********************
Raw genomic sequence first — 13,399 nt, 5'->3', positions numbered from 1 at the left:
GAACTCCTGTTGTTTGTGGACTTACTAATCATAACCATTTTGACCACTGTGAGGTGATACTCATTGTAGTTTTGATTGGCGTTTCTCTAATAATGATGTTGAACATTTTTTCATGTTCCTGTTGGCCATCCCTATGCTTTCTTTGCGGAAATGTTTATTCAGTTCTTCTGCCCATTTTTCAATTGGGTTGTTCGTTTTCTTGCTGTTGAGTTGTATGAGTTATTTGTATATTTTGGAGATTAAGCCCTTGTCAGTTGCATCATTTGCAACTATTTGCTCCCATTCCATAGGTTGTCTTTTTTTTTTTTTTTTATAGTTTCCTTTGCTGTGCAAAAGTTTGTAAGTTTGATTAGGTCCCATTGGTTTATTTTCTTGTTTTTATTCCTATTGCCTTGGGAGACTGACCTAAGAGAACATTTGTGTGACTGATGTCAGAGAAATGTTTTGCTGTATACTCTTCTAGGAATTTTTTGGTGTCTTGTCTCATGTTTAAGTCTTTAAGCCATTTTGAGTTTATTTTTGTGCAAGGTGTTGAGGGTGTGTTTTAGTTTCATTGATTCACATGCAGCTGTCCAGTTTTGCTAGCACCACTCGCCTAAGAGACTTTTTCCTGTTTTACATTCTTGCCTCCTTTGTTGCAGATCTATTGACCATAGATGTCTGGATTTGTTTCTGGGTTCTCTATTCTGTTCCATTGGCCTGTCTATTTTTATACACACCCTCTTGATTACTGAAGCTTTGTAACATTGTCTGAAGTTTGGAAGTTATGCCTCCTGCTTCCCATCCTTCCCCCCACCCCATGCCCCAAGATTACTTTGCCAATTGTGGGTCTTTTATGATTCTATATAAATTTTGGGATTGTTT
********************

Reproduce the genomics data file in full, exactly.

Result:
Raw genomic sequence first — 13,399 nt, 5'->3', positions numbered from 1 at the left:
GAACTCCTGTTGTTTGTGGACTTACTAATCATAACCATTTTGACCACTGTGAGGTGATACTCATTGTAGTTTTGATTGGCGTTTCTCTAATAATGATGTTGAACATTTTTTCATGTTCCTGTTGGCCATCCCTATGCTTTCTTTGCGGAAATGTTTATTCAGTTCTTCTGCCCATTTTTCAATTGGGTTGTTCGTTTTCTTGCTGTTGAGTTGTATGAGTTATTTGTATATTTTGGAGATTAAGCCCTTGTCAGTTGCATCATTTGCAACTATTTGCTCCCATTCCATAGGTTGTCTTTTTTTTTTTTTTTTATAGTTTCCTTTGCTGTGCAAAAGTTTGTAAGTTTGATTAGGTCCCATTGGTTTATTTTCTTGTTTTTATTCCTATTGCCTTGGGAGACTGACCTAAGAGAACATTTGTGTGACTGATGTCAGAGAAATGTTTTGCTGTATACTCTTCTAGGAATTTTTTGGTGTCTTGTCTCATGTTTAAGTCTTTAAGCCATTTTGAGTTTATTTTTGTGCAAGGTGTTGAGGGTGTGTTTTAGTTTCATTGATTCACATGCAGCTGTCCAGTTTTGCTAGCACCACTCGCCTAAGAGACTTTTTCCTGTTTTACATTCTTGCCTCCTTTGTTGCAGATCTATTGACCATAGATGTCTGGATTTGTTTCTGGGTTCTCTATTCTGTTCCATTGGCCTGTCTATTTTTATACACACCCTCTTGATTACTGAAGCTTTGTAACATTGTCTGAAGTTTGGAAGTTATGCCTCCTGCTTCCCATCCTTCCCCCCACCCCATGCCCCAAGATTACTTTGCCAATTGTGGGTCTTTTATGATTCTATATAAATTTTGGGATTGTTT